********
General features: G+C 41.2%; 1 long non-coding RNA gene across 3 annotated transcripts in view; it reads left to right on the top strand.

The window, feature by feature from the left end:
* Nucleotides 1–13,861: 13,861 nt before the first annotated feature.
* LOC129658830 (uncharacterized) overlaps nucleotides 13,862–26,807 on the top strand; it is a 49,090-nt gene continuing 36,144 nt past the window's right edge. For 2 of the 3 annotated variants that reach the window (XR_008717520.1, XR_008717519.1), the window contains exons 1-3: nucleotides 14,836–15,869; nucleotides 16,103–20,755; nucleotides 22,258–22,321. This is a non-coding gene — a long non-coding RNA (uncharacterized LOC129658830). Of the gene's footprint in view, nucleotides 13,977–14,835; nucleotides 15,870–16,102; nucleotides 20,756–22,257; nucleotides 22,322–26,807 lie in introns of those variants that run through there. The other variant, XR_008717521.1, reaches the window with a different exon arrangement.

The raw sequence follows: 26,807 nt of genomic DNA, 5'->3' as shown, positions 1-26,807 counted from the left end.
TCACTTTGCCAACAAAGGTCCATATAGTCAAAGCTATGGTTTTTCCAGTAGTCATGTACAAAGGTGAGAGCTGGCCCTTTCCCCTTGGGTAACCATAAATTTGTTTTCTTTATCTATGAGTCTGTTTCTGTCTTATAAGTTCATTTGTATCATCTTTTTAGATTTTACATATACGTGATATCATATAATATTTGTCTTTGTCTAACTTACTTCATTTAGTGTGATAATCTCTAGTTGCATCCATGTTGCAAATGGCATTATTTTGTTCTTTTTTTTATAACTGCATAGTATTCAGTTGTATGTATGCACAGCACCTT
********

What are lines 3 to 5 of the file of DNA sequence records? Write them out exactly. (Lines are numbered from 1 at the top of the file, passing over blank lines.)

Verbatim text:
* Nucleotides 1–13,861: 13,861 nt before the first annotated feature.
* LOC129658830 (uncharacterized) overlaps nucleotides 13,862–26,807 on the top strand; it is a 49,090-nt gene continuing 36,144 nt past the window's right edge. For 2 of the 3 annotated variants that reach the window (XR_008717520.1, XR_008717519.1), the window contains exons 1-3: nucleotides 14,836–15,869; nucleotides 16,103–20,755; nucleotides 22,258–22,321. This is a non-coding gene — a long non-coding RNA (uncharacterized LOC129658830). Of the gene's footprint in view, nucleotides 13,977–14,835; nucleotides 15,870–16,102; nucleotides 20,756–22,257; nucleotides 22,322–26,807 lie in introns of those variants that run through there. The other variant, XR_008717521.1, reaches the window with a different exon arrangement.

The raw sequence follows: 26,807 nt of genomic DNA, 5'->3' as shown, positions 1-26,807 counted from the left end.